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Goff Launches Scheme To Make Homes Safer

Justice Minister Phil Goff launched a scheme today to make people's homes safer against burglars.

The Target Hardening initiative will provide people on low incomes who have been repeat victims of burglaries with security information and security equipment such as locks and alarms.

The programme is run by the New Zealand Council of Victim Support Groups and funded through Vote Justice.

"Burglary is one of the most common crimes in New Zealand and two thirds of all burglaries last year were of people's homes.

"The police have made good progress in combating the problem with the number of burglaries last year the lowest since 1982 while household burglaries dropped 14 percent between 1999 and 2000.

"This scheme is aimed at further reducing the number of burglaries and targets a group of New Zealanders such as students and beneficiaries who statistically are more likely to have their homes burgled and be repeat victims of burglary.

"Those who qualify will have locks installed on windows and doors and will be provided with advice on other measures which can make their homes safer.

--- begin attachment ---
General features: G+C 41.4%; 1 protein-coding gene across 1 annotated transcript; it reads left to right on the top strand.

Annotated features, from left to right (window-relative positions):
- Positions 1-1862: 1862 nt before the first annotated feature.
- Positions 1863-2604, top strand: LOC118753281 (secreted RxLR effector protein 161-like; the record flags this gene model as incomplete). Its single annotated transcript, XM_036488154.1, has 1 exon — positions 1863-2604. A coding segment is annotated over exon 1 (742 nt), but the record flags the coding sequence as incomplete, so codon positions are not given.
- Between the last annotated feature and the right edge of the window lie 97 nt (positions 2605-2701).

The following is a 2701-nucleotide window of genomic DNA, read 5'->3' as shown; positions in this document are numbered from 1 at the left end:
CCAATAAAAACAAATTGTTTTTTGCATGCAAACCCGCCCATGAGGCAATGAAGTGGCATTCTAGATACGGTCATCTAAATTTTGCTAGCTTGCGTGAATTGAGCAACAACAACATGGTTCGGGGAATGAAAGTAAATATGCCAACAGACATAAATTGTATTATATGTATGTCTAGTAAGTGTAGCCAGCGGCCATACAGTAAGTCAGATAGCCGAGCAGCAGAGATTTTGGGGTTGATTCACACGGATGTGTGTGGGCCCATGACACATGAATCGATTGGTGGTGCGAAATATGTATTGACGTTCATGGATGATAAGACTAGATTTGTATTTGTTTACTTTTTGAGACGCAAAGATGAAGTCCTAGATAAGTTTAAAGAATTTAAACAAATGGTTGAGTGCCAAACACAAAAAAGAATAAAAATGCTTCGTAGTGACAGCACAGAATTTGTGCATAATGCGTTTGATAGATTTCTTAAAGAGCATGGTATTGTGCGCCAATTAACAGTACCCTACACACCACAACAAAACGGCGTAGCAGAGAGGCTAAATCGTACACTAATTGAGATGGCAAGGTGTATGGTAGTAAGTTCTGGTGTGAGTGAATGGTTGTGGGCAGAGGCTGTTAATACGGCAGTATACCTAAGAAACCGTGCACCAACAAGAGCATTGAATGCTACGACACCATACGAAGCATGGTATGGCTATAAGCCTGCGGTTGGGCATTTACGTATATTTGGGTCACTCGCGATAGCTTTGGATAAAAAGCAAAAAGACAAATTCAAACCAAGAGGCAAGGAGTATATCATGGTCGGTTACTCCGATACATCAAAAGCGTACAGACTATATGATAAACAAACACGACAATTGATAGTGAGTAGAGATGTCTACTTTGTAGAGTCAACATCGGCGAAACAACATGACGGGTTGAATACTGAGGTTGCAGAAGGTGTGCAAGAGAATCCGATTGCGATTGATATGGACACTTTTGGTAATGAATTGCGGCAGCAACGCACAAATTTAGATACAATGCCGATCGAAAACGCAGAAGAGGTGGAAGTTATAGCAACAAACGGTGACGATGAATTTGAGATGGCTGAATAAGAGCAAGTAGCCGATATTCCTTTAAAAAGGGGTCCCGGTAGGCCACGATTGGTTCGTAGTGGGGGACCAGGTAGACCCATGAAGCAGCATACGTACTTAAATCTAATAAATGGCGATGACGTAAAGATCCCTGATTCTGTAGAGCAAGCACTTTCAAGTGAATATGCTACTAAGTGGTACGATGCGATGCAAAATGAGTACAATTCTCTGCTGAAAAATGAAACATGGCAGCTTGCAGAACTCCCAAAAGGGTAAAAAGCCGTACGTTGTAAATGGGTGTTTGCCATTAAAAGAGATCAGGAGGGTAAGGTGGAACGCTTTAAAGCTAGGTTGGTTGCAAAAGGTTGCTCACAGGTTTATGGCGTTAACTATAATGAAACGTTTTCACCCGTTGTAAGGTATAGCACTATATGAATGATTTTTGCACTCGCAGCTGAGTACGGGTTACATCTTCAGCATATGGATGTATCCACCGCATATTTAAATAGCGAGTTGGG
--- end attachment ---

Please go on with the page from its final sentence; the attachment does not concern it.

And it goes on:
"The programme will operate across Auckland initially and Victim Support intends to expand it nation-wide by the end of the year. An evaluation process of the scheme will be completed by the end of 2002.

"The scheme is part of this government's overall commitment to providing better support to victims of crime. $1.3 million has been provided over four years for the Target Hardening programme.

"This follows on from the Victims' Rights Bill which will strengthen the rights of victims of crime. Legislation to extend DNA testing to burglary suspects to be introduced this year will also aid the battle against burglars.

"Police measures are one part of the solution but this scheme is also important in helping those low income people who are repeat victims of burglary," Mr Goff said.

Ends

Target Hardening Backgrounder (details embargoed until 1pm 8 June 2001)

*The scheme is operating on trial in the Auckland region. It has been in operation since April 1 with 24 households benefiting from it so far. Victim Support says the programme will be expanded nation-wide by the end of the year.

*A person qualifies for the scheme if their home has been burgled twice at their current address over the past 12 months and they are in a low-income household.

*If a person qualifies a security assessor will visit their home and check what is needed to make the home more secure. Locks will be installed. Chubb New Zealand Limited has the contract for this work having gained the contract following a formal national tendering process.

*A victim of more than two burglaries may be eligible to have an alarm provided.

*The scheme is administered by the New Zealand Council of Victim Support Groups and is funded through Vote Justice. It has been developed by the Ministry of Justice, New Zealand Council of Victim Support Groups, and the Police.

*Victim Support says based on the cases in Auckland so far, the average value of security installed has been around $300-$400.

ENDS


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